Dust sculptures and sketches exhibition tells the story of the Margate Caves

No Stone Left Unturned sculpture by Paul Hazelton

Dust sculptures and drawings feature in an exhibition at the Margate Caves by artist in residence Paul Hazelton,

Hazelton’s exhibition ‘No Stone Left Unturned’ will present works inspired by historical figures and people associated with the site of the Caves and the surrounding area of Margate.

Photo Carole Adams

Using his signature material of dust, he will sculpt figures based on some of these people, whilst their “shadows” drawn in pencil, will depict their lives and legacies. The exhibition will include the 18th-century natural philosopher, science educator, and author Margaret Bryan who – as well as running a girls’ school above the Caves – played a pivotal role in the progression of female science writers in Britain.

Also included will be the physicist, engineer and inventor, Hertha Ayrton whose stay in Margate in 1901 inspired her to investigate sand ripples, a mystery until she read her paper The Origin and Growth of Ripple Marks to the Royal Society in 1904. Paul will be including some ripple mark drawings inspired by Ayrton’s experiments.

Dr Arthur Walton Rowe, the eminent Palaeontologist, considered the greatest chalk fossil expert to this day also has a place in the exhibition. He was responsible for discovering the several zones in the chalk cliffs of Thanet. Paul decided to sculpt Rowe in chalk collected from the beach rather than from dust, and his shadow is drawn in chalk rather than pencil.

Paul’s journal containing his research for the project will be on view.  Paul lives and works in Margate His works have been included in many major international exhibitions, including Animals and Us, Turner Contemporary. In 2017 Paul’s work was shortlisted for the prestigious John Ruskin Prize.

The residency and exhibition is funded by Arts Council England and supported by The Margate Caves Community Education Trust fllowing the opening of the site and new community centre last month.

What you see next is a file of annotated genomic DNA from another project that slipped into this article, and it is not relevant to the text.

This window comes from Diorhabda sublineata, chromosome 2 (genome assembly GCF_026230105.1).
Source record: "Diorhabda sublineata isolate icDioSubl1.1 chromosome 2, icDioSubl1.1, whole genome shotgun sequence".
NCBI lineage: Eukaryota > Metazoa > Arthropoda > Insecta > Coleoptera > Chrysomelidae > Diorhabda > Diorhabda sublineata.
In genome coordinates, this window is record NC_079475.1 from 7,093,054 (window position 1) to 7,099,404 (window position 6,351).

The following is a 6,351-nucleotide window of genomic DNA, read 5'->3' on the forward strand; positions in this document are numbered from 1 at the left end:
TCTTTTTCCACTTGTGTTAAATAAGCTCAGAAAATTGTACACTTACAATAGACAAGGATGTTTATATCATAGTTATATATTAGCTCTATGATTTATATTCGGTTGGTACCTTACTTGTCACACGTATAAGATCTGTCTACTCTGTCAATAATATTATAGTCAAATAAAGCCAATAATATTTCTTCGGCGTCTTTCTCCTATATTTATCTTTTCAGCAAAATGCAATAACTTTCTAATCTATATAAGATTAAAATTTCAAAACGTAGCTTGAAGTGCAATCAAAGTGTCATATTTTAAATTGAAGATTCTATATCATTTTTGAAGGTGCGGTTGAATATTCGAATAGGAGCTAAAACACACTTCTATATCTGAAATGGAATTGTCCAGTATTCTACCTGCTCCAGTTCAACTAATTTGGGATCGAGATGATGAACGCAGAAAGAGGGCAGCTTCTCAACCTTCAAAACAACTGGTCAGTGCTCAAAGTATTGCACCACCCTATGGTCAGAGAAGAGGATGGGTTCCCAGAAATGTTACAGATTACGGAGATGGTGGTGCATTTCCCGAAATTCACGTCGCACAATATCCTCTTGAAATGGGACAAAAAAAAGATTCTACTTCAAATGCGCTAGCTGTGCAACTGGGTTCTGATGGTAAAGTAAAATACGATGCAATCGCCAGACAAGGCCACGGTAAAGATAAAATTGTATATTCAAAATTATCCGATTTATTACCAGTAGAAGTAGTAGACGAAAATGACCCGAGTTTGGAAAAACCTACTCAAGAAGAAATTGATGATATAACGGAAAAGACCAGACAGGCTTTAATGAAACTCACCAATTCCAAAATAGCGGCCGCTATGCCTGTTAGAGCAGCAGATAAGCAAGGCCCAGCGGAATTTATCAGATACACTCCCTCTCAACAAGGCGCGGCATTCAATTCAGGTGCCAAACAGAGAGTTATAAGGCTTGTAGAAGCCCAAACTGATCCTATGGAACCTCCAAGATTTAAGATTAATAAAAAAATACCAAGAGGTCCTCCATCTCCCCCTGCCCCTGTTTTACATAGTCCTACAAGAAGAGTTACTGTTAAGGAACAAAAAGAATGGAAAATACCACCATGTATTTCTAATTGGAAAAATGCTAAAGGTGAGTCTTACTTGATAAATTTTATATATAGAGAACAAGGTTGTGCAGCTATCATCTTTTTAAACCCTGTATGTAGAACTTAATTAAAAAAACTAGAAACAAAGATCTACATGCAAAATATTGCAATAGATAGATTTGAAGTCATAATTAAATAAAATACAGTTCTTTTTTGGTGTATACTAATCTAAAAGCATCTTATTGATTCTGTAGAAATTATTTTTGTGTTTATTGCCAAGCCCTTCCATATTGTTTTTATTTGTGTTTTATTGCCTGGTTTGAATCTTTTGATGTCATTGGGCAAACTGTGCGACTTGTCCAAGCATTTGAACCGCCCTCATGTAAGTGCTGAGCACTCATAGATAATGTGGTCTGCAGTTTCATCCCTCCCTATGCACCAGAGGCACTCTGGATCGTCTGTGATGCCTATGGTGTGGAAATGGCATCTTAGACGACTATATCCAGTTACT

No Stone Left Unturned runs from today (September 28) to January 19, 2020.

Open 10am to 5pm, daily until October 27. From November 1 open 11am to 4pm Fridays, Saturdays and Sundays. Free entry. Margate Caves and café also open on these dates; admission charges apply to the Caves.

Programme of events

11 October, 7.30pm

Artist Paul Hazelton in Conversation with Alexander de Cadenet Introduced by fashion historian Amber Butchart

Alexander de Cadenet is an artist, writer, and the founder member of Awakened Artists, an international organisation and network of artists with a common goal. www.awakenedartists.com

Amber is a fashion historian, writer and broadcaster who is interested in the intersections between dress, politics and culture. She recently presented A Stitch in Time, a six-part series on BBC and Civilisations Stories: The First Refugees as part of BBC Civilisations Season.

Doors open at 6.30pm for viewing of the exhibition. The Caves and café will also be open 6.30-7.30pm. Pre-booking recommended.

10 November, 11am-3.30pm

Drop-in Family Activity, All Ages – Human Orrery

An interactive luminous floor map of the solar system.

22 November, 6.30pm

Beautiful Genius / Scientific Outsider: Hertha Ayrton and her Visit to Margate Dr Patricia Fara, Clare College, Cambridge

Patricia Fara is a historian of science at the University of Cambridge. She is the author of numerous books on the history of science and is a regular guest on Radio 4’s In Our Time. A past President of the British Society for the History of Science, Patricia’s areas of interest include the role of portraiture and art in the history of science, science in 18th-century Britain and the role of women in science.

Doors open at 5.30pm for viewing of the exhibition. The Caves and café will also be open 5.30-6.30pm. Pre-booking recommended.

8 December, 11.30am-12.30pm and 1.30pm-2.30pm Family activity, ages 8 and up 

Sand ripple workshops inspired by Hertha Ayrton’s ripple-mark experiments, which she first carried out in Margate in her landlady’s zink bathtub. Pre-booking recommended but you are welcome to drop in and participate if there is space available